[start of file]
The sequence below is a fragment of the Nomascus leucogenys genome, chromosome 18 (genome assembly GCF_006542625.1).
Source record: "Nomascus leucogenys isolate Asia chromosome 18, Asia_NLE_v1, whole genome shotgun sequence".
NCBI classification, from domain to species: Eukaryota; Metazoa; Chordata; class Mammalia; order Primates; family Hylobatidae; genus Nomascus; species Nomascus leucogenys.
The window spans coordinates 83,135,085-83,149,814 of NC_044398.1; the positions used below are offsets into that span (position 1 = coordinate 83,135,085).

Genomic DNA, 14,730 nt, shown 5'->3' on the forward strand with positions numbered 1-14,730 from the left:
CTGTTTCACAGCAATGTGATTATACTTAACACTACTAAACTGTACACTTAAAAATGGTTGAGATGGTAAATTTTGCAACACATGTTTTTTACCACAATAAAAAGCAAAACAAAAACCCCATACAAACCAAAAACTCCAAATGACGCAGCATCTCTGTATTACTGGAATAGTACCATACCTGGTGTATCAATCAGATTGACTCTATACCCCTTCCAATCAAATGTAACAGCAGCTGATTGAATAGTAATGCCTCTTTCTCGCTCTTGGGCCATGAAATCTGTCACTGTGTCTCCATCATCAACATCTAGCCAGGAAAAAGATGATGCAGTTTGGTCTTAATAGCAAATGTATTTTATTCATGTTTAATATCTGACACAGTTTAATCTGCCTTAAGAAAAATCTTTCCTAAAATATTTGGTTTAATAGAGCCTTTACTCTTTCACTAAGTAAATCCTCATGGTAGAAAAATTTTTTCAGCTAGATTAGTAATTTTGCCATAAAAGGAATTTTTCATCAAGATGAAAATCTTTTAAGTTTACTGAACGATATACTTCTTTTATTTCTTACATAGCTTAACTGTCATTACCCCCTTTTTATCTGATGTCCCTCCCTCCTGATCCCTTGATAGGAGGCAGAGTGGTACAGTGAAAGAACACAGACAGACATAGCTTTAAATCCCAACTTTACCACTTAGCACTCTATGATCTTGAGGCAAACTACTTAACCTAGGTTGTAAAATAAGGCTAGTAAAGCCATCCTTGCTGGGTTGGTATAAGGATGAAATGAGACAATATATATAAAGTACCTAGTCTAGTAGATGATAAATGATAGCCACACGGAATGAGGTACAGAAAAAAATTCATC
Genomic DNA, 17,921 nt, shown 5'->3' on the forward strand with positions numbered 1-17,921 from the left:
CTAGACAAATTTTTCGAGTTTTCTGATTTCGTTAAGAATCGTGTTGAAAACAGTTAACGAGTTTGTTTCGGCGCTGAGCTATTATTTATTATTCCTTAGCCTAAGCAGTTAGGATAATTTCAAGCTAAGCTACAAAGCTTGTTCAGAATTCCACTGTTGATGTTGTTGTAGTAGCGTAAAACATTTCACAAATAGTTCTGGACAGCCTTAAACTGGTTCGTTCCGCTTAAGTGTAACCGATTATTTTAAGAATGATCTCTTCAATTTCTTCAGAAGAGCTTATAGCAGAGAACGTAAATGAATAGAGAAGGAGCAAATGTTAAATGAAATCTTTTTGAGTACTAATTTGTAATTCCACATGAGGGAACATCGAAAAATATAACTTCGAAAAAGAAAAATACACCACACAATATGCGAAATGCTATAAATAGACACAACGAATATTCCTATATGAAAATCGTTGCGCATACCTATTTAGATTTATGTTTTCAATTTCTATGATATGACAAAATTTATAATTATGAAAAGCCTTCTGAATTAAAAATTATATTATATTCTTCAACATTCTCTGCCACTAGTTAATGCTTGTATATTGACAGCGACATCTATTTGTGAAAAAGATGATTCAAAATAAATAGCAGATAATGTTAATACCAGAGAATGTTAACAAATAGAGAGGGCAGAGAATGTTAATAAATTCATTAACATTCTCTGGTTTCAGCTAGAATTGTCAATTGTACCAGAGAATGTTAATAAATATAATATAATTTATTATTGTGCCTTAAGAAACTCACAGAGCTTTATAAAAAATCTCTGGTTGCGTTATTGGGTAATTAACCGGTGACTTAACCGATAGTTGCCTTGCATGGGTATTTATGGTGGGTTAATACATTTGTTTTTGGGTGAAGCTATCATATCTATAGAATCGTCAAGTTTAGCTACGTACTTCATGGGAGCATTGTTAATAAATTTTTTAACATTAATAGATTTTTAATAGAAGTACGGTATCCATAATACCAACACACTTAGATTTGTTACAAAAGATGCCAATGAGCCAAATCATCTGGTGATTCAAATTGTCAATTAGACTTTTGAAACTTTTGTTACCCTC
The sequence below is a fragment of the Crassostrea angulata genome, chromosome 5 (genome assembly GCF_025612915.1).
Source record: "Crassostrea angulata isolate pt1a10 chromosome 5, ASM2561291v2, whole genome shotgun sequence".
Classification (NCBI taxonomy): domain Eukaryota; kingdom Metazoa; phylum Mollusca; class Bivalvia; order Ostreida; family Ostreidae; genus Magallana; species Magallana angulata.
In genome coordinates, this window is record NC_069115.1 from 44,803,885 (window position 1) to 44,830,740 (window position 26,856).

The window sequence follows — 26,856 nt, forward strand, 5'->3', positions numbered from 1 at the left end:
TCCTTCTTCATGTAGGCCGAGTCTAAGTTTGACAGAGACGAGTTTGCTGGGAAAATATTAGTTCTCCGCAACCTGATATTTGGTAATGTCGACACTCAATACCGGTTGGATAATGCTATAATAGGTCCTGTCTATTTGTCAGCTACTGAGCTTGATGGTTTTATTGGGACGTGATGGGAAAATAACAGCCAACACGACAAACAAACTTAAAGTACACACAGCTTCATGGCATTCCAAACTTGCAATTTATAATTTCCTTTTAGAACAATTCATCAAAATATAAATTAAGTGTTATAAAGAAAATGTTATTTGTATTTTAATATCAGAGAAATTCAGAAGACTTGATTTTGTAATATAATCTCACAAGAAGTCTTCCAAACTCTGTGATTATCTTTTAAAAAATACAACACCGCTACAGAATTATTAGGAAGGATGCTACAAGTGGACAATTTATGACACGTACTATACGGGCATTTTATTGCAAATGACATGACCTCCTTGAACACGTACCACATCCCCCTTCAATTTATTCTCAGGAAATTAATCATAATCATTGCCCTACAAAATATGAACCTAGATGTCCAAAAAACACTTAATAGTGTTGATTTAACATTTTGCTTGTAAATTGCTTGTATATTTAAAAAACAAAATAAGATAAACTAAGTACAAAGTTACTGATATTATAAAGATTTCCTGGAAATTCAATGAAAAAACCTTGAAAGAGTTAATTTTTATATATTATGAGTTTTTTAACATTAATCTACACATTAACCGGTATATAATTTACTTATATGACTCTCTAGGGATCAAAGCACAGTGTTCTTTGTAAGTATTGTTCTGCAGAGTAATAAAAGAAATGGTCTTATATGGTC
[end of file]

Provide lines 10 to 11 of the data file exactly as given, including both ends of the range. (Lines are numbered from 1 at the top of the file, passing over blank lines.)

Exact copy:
Source record: "Crassostrea angulata isolate pt1a10 chromosome 5, ASM2561291v2, whole genome shotgun sequence".
Classification (NCBI taxonomy): domain Eukaryota; kingdom Metazoa; phylum Mollusca; class Bivalvia; order Ostreida; family Ostreidae; genus Magallana; species Magallana angulata.